- Copy, or draw, or paint or however you wish as an expression of your joy and desire to share the Dharma
- Finish up according to your time or completion
- Sit quietly with your work and be at peace
- Chant Odaimoku
- Clean up materials and space.
- Place completed item on your altar for your personal dedication which you can do as you do your next service
I’ve been asked if these are sacred objects. They are indeed sacred objects, they are treasure of Buddhism since they are either a copy of the Dharma or an image of the Buddha. If we give them away we should explain that they are considered by us to be sacred and we hope they will be treated with respect. I don’t think we need to frighten anyone and make them fearful of accepting and enjoying our item. Simply saying they are sacred and asking they be treated with respect is sufficient. If they ask for more details then it is appropriate to give more detailed instructions.
Your Shakyo and Shabutsu Creations – What might you do with them?
Without getting into a lengthy side trip on this I don’t believe anything bad happens to someone because by accident something gets destroyed or damaged. I don’t believe anything bad happens regardless, even if done intentionally. Because if done intentionally the person doing so has already destroyed a portion of their being of their spirit. In their heart, in their mind, in their spirit they have caused damage and the physical act of destruction is merely an indication of what exists inside.
When we give these things to others I believe we engage in pure propagation, the kind of joy and appreciation such as when the Bodhisattvas who came forth from the ground did when they greeted the Buddha with joy. When I write out the sutra text in a decorative way and give it to someone and if they have even a moment of delight then I have allowed them the chance to praise the Lotus Sutra. If anyone thinks it is the quality of the art or the beauty of the work that is being praised then they are only considering a part of the whole. If it were not for the Lotus Sutra I would not have written or drawn or crated the thing. In other words there would be nothing for anyone to enjoy or praise. I am acting merely as a messenger not the message.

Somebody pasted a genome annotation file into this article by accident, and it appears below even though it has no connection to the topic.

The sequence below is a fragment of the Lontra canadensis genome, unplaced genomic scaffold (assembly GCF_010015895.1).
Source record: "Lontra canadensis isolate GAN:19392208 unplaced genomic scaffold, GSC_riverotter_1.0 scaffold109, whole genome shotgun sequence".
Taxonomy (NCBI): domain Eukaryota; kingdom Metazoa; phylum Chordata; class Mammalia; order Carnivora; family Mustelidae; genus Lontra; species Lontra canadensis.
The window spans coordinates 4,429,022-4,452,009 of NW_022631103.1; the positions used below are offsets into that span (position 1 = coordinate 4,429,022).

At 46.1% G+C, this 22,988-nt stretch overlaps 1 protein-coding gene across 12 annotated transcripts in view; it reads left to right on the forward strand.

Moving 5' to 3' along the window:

You do not need to give these things away, you may keep them for yourself as objects of personal motivation perhaps. They might even be reminders to yourself about where you were in your life and practice when you created the item.1 Since you do know the value of the item, and you do know and believe in the teaching then you would be expected to observe the customs for disposal such as by burning or returning to a temple or priest. And here I will say that any temple or priest would be satisfactory over none. So if a person was considering mailing a large item or quantity then it would make more sense to do a ceremony2 personally and then arrange to bring them to the nearest Buddhist temple and ask the priest there to cremate them. Here is where using common sense seems appropriate.
In the end I hope each person is able to remove any artificial barriers that have arisen to prevent them from following the mandate of the Buddha to copy the Lotus Sutra which I believe includes making images. And if a person has the opportunity to participate in the formal practice of Shakyo or Shabutsu as taught by a priest then it would be a wonderful learning opportunity and experience which would only strengthen and support a more simplified and personal practice.